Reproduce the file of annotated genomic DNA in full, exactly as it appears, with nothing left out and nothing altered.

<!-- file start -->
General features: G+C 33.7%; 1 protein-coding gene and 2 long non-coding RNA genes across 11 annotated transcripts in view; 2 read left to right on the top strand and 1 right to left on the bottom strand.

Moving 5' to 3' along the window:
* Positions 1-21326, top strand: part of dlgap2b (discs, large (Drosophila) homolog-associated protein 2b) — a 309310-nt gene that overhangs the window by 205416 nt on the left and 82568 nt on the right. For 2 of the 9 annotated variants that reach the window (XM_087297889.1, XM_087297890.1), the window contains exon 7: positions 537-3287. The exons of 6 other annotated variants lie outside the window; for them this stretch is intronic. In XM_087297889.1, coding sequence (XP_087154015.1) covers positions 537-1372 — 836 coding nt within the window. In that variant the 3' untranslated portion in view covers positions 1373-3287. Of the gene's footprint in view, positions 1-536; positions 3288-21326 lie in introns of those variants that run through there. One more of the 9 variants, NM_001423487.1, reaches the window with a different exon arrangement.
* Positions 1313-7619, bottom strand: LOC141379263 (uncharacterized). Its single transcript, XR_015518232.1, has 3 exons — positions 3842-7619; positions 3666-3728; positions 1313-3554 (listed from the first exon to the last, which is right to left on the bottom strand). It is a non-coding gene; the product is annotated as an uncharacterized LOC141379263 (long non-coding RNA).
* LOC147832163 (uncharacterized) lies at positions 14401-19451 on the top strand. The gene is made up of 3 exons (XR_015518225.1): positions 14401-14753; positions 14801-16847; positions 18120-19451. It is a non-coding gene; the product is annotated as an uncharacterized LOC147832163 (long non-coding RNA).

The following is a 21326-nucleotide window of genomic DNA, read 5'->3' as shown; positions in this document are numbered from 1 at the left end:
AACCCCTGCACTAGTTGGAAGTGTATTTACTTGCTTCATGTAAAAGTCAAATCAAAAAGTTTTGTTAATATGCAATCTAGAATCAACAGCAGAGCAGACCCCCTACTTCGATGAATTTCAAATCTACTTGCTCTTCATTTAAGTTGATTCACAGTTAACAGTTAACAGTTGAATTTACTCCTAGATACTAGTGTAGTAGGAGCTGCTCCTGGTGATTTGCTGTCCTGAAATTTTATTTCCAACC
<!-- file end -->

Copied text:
General features: G+C 33.7%; 1 protein-coding gene and 2 long non-coding RNA genes across 11 annotated transcripts in view; 2 read left to right on the top strand and 1 right to left on the bottom strand.

Moving 5' to 3' along the window:
* Positions 1-21326, top strand: part of dlgap2b (discs, large (Drosophila) homolog-associated protein 2b) — a 309310-nt gene that overhangs the window by 205416 nt on the left and 82568 nt on the right. For 2 of the 9 annotated variants that reach the window (XM_087297889.1, XM_087297890.1), the window contains exon 7: positions 537-3287. The exons of 6 other annotated variants lie outside the window; for them this stretch is intronic. In XM_087297889.1, coding sequence (XP_087154015.1) covers positions 537-1372 — 836 coding nt within the window. In that variant the 3' untranslated portion in view covers positions 1373-3287. Of the gene's footprint in view, positions 1-536; positions 3288-21326 lie in introns of those variants that run through there. One more of the 9 variants, NM_001423487.1, reaches the window with a different exon arrangement.
* Positions 1313-7619, bottom strand: LOC141379263 (uncharacterized). Its single transcript, XR_015518232.1, has 3 exons — positions 3842-7619; positions 3666-3728; positions 1313-3554 (listed from the first exon to the last, which is right to left on the bottom strand). It is a non-coding gene; the product is annotated as an uncharacterized LOC141379263 (long non-coding RNA).
* LOC147832163 (uncharacterized) lies at positions 14401-19451 on the top strand. The gene is made up of 3 exons (XR_015518225.1): positions 14401-14753; positions 14801-16847; positions 18120-19451. It is a non-coding gene; the product is annotated as an uncharacterized LOC147832163 (long non-coding RNA).

The following is a 21326-nucleotide window of genomic DNA, read 5'->3' as shown; positions in this document are numbered from 1 at the left end:
AACCCCTGCACTAGTTGGAAGTGTATTTACTTGCTTCATGTAAAAGTCAAATCAAAAAGTTTTGTTAATATGCAATCTAGAATCAACAGCAGAGCAGACCCCCTACTTCGATGAATTTCAAATCTACTTGCTCTTCATTTAAGTTGATTCACAGTTAACAGTTAACAGTTGAATTTACTCCTAGATACTAGTGTAGTAGGAGCTGCTCCTGGTGATTTGCTGTCCTGAAATTTTATTTCCAACC